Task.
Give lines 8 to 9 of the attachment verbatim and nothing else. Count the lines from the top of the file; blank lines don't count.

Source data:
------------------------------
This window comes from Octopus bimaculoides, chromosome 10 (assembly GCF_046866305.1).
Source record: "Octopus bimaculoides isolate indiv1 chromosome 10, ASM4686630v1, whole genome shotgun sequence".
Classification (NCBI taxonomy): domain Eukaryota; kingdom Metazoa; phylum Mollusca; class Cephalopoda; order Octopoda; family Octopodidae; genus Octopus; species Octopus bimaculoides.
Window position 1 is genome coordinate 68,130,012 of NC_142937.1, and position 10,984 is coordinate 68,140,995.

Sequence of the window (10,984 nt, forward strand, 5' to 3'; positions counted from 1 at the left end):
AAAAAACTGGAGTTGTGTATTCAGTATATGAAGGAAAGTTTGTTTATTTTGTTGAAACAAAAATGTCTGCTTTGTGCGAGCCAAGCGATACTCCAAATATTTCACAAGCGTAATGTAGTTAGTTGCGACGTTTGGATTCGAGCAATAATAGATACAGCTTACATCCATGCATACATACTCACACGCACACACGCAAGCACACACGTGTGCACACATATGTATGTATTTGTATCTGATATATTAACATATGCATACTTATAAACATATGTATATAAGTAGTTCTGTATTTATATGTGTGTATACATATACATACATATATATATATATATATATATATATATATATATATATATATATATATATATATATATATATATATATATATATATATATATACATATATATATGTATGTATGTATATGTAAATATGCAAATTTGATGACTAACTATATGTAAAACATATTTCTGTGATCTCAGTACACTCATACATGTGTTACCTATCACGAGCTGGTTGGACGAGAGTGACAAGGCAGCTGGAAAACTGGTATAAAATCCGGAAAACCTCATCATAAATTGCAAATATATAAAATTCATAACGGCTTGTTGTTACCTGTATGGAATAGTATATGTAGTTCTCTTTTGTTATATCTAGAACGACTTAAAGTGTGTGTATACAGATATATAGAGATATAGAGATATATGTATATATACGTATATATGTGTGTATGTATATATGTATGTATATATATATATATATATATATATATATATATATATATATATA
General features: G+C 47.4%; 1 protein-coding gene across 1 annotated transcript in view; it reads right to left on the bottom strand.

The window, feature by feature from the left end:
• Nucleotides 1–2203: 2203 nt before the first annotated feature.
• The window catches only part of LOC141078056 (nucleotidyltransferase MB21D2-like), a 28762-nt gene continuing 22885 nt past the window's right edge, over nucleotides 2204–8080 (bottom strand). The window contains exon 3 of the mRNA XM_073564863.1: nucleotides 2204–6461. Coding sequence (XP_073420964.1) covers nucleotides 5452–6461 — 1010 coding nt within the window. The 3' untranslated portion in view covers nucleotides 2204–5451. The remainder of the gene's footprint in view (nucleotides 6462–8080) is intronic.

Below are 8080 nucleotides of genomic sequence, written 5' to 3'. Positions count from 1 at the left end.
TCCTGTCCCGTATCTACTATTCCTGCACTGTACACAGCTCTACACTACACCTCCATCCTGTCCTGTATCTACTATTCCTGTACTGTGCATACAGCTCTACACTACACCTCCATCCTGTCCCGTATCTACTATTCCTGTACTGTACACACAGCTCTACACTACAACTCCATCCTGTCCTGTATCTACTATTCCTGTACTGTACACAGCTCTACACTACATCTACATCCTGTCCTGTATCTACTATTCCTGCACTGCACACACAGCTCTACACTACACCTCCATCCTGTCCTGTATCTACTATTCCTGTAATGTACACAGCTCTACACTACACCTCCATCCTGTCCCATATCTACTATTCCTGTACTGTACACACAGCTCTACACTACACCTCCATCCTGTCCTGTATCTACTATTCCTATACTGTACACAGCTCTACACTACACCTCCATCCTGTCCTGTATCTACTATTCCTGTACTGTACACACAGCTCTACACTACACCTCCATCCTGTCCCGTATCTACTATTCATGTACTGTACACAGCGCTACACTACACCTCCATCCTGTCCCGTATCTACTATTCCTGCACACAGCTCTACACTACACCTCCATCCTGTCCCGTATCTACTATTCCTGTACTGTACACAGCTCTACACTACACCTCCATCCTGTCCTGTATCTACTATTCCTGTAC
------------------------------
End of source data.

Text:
The window, feature by feature from the left end:
• Nucleotides 1–2203: 2203 nt before the first annotated feature.